• Sub-adult female R7AA was seen with small lump under left jaw line on 8/31/19, possibly a small abscess. The seal has not been re-sighted since. The plan is to closely monitor.
  • RH58 (Rocky) successfully weaned her female pup, PK5. The pup was flipper-tagged and vaccinated and now has an ID of RL58.
  • RK30 successfully weaned her female pup, PK6. The pup was flipper-tagged, and the seal’s ID is now RL30.
  • RH38, the seal rehabbed at Ke Kai Ola and released in July, continues to thrive on the north shore.
  • The first three 2019 pups (RL08, RL52, and RL28) continue to be sighted in good condition at various north and east shore beaches.
  • Displacements: No seals were displaced this month.
  • Molting: Four seals were observed molting this month.
  • Vaccinations: PK4 and PK5 were vaccinated during pup tagging and received booster vaccinations three weeks later.
  • Bleach marking: One seal was bleach marked this month.

Research/Support of Pacific Islands Fisheries Science Center:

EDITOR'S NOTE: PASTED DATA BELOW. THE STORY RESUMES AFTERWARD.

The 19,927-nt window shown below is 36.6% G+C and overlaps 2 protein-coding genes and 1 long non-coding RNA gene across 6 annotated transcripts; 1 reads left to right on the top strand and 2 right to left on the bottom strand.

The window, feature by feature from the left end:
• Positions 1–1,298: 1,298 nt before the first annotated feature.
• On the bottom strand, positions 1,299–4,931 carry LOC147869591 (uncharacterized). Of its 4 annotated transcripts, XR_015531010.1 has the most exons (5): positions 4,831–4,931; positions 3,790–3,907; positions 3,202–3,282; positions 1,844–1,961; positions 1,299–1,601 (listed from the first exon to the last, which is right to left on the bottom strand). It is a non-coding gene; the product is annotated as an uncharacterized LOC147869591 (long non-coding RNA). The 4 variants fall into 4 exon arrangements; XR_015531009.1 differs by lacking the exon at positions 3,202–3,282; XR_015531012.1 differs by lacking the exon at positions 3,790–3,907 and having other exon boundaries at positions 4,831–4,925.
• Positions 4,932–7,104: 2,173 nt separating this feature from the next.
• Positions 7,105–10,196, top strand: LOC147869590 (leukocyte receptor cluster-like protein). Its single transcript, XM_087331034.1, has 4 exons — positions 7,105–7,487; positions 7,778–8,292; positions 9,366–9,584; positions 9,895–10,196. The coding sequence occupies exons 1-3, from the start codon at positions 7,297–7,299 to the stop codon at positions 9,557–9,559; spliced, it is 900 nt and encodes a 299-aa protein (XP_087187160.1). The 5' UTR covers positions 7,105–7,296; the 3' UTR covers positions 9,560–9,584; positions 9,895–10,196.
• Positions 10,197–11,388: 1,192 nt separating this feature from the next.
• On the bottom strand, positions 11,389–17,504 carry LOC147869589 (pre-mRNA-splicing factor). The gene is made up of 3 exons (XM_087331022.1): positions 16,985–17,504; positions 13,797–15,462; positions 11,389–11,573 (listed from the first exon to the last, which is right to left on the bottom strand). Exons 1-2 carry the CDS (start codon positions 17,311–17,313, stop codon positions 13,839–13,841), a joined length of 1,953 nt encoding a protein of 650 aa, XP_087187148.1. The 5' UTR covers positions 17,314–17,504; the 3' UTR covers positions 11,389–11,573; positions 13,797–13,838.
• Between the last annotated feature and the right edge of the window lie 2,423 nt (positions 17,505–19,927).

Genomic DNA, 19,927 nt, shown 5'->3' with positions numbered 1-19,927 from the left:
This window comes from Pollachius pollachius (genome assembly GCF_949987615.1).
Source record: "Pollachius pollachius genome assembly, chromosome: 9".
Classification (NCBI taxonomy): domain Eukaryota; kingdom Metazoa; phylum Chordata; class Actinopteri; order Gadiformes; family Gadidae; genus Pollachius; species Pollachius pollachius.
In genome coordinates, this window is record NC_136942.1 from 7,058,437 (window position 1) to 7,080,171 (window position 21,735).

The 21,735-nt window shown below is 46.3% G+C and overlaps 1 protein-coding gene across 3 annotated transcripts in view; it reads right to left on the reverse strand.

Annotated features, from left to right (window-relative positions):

• Sub-sampled scat, molt, and tissue plug samples accordingly.
  • Logged all seal sightings for PIFSC database. Organized photos and reported sightings, molt tallies, survival factors to send to PIFSC.

Read Full Post »

Monk Seal Monday #68: Meet RL28

After 40 days of nursing, RK28 weaned her pup (a female) early last week. By week’s end, PK4 officially became RL28. (Interesting side note: RL28’s left flipper tag is RL28; however, because there wasn’t an RL29 tag, her right flipper tag is RL33.)

RL28 measured 134.5 centimeters from the tip of her nose to the tip of her small tail. She measured 117 centimeters around (girth), taken just below her fore flippers.

Here are pictures of her looking nice and healthy the day before receiving her flipper tags.


PC: J. Thomton


PC: J. Thomton


PC: J. Thomton

And here are pictures of her enjoying a two-hour swim–where she was witnessed picking up, possibly, a sea cucumber–just prior to receiving her flipper tags.


PC: M. Olry


PC: M. Olry

Meanwhile, mom, RK28, has been spotted at various beaches on the north shore. Beachgoers have reported her, concerned about health and confused about her scars. They think they’re recent wounds. They are not. Several years ago, RK28 turned up with fresh wounds on her back that were determined to be the result of adult male aggression. You’ll find more about this threat to Hawaiian monk seal survival here. RK28’s condition will continue to be monitored, especially in this time right after weaning when it’s important that she recover her weight loss. This photo was taken over the weekend.


PC: Galasso

This is an older photo from 2016 shortly after RK28’s injuries.


PC: Sterling

Read Full Post »